Unexplained Bruising On Legs

Unexplained, random bruising on the legs is an issue that some people may experience again and again. If you’re one of these people, you’re in the right spot. Our article details the common causes of leg bruises, and then features some of the various options available in treatment for these bruises.

When you wake up in the morning with more bruising on your legs than you went to bed with, it’s natural to wonder, “What are the causes for unexplained bruising on legs?” Actually it could be one or more of several factors. They are detailed below.

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Bruising on your legs may develop after injury to the leg(s) that you don’t remember. Alternately, it may be only a side effect of a condition that could be more serious. If you evaluate your other accompanying symptoms, this is helpful in determining the precise cause of your condition.

Unexplained bruising on legs is not always dangerous, but if you start noticing bruises on your legs and you don’t recall any injury to them, it can be somewhat alarming. Since most bruises take several days to appear, you may easily forget minor incidents that could have caused the bruises.

If you get bruising frequently on your legs, with no recollection of injury, an underlying medical condition could be affecting your circulation. This is of particular concern if your bruises take a very long time to heal.

Causes behind Unexplained Bruising on Legs

The possible causes of bruising on your legs range from injury to lifestyle factors and underlying medical conditions. Here is some detailed information about what causes this excessive bruising.

  • Injuries

If you have recently had an injury to your leg like severe bruising, damage can be done beneath the skin. Excessive exercise may also damage tissue under the skin. As the tissue heals, you may have blood leaking near the blood vessel tears, which leads to bruising.

  • Aging

The tissue and skin in your limbs becomes less flexible and thinner as you age. This makes it likely that you could experience a tear, even during a minor injury, which can lead to more excessive bruising on your legs or arms.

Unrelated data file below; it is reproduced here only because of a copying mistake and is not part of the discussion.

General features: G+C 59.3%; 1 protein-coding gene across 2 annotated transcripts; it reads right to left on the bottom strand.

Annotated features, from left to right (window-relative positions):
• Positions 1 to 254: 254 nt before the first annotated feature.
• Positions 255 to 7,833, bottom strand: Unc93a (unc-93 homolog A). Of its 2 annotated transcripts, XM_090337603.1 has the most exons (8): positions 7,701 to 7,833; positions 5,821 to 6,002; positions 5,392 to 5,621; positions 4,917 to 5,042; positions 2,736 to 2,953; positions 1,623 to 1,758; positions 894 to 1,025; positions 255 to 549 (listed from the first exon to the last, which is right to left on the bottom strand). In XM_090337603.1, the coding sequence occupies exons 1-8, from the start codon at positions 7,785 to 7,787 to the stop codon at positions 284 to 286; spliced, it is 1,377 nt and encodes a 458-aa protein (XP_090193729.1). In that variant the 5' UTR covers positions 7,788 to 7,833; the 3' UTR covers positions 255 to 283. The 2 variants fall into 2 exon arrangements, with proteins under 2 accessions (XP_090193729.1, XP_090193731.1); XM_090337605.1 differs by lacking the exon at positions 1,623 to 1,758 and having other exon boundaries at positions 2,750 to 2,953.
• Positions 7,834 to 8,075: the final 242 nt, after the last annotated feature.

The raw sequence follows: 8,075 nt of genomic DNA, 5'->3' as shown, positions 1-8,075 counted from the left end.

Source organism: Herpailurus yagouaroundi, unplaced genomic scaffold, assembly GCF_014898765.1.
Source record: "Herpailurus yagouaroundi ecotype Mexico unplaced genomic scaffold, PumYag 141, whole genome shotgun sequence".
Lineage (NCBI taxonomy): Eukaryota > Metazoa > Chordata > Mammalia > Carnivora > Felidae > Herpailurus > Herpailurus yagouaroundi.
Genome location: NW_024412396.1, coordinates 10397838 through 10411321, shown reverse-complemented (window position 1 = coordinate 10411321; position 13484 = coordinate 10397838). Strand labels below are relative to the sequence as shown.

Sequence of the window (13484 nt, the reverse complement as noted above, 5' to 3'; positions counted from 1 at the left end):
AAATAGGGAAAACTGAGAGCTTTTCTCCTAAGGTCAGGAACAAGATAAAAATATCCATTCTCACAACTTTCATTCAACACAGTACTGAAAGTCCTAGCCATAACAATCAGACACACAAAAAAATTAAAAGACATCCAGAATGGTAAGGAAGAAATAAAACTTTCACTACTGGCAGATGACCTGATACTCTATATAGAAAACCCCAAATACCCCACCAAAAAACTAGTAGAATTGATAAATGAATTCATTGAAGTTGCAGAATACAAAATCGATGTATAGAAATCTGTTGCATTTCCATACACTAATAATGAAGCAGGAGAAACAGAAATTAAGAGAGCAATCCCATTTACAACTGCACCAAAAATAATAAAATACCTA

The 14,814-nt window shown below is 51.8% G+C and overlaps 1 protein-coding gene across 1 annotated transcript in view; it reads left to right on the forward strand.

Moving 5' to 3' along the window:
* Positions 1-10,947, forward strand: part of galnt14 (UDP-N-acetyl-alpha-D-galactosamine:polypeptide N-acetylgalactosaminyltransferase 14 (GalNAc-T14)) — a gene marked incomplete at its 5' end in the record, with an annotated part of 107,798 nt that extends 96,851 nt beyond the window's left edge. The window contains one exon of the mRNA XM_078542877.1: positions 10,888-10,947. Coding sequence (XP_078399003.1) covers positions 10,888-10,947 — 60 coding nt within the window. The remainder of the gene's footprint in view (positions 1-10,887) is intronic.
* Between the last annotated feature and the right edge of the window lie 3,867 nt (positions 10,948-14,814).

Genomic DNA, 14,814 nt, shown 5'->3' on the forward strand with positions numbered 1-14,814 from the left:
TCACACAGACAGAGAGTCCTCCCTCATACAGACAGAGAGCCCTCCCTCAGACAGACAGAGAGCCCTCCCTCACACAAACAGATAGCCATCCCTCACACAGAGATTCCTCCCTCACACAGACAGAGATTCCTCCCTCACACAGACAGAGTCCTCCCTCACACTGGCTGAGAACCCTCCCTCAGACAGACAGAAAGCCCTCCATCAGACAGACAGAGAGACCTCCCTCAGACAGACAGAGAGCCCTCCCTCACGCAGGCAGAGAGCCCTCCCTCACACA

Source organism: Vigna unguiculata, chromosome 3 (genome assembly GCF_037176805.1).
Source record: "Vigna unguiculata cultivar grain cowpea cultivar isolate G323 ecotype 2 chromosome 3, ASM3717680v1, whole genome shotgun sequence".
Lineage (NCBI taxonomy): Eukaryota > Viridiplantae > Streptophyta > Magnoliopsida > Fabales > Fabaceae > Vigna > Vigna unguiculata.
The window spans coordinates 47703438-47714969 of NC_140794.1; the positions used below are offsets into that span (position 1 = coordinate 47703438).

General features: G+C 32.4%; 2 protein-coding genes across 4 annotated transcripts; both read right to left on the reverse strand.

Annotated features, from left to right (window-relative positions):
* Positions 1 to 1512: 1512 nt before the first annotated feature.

• Excessive Use of Medication

Using medicines that disrupt circulation could increase the chances that you will bruise. Aspirin, anti-inflammatories, ibuprofen and some types of birth control medicines may lead to a thinning of the blood, which increases bleeding and bruising risk.

  • Vitamin Deficiency

If your body lacks the necessary nutrients to properly build tissue, your body tissue may become worn more easily, and thus be more likely to become injured. Deficiencies in vitamin C, K or B12 may lead to tissue that is poorly formed. Women experience this deficiency more often than men, particularly if they’re dieting. As your body loses excess fat, thin tissue is easier to injure, since it’s more exposed.

  • Graves’ Disease

Grave’s Disease is a type of autoimmune disease. It causes damage to the thyroid gland, which leads it to over-produce some hormones. This in turn overstimulates your thyroid gland, which makes the body burn calories more readily than it really should. That leads to dramatic weight loss.

If your metabolism is overactive, this can cause subdermal capillaries to be damaged, which can cause red skin or bruises. Side effects of Grave’s Disease include physical weakness, light menstrual flow, difficulty in sleeping, irritability and rapid heartbeat.